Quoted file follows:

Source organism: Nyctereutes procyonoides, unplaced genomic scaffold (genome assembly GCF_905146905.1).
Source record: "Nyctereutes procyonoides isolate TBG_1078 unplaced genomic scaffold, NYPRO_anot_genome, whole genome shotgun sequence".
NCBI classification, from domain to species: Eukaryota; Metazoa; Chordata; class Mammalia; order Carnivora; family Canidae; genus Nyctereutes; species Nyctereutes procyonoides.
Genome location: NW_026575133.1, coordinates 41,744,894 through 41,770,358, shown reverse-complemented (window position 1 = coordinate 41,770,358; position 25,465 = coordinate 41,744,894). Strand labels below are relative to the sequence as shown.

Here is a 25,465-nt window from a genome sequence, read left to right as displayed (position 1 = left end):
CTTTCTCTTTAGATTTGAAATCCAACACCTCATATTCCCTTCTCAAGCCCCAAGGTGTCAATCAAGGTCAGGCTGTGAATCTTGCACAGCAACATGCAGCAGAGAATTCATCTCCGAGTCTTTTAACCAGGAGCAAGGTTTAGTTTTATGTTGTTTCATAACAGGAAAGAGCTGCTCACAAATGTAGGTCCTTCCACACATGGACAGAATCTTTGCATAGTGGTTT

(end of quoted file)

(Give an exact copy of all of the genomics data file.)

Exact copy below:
Source organism: Nyctereutes procyonoides, unplaced genomic scaffold (genome assembly GCF_905146905.1).
Source record: "Nyctereutes procyonoides isolate TBG_1078 unplaced genomic scaffold, NYPRO_anot_genome, whole genome shotgun sequence".
NCBI classification, from domain to species: Eukaryota; Metazoa; Chordata; class Mammalia; order Carnivora; family Canidae; genus Nyctereutes; species Nyctereutes procyonoides.
Genome location: NW_026575133.1, coordinates 41,744,894 through 41,770,358, shown reverse-complemented (window position 1 = coordinate 41,770,358; position 25,465 = coordinate 41,744,894). Strand labels below are relative to the sequence as shown.

Here is a 25,465-nt window from a genome sequence, read left to right as displayed (position 1 = left end):
CTTTCTCTTTAGATTTGAAATCCAACACCTCATATTCCCTTCTCAAGCCCCAAGGTGTCAATCAAGGTCAGGCTGTGAATCTTGCACAGCAACATGCAGCAGAGAATTCATCTCCGAGTCTTTTAACCAGGAGCAAGGTTTAGTTTTATGTTGTTTCATAACAGGAAAGAGCTGCTCACAAATGTAGGTCCTTCCACACATGGACAGAATCTTTGCATAGTGGTTT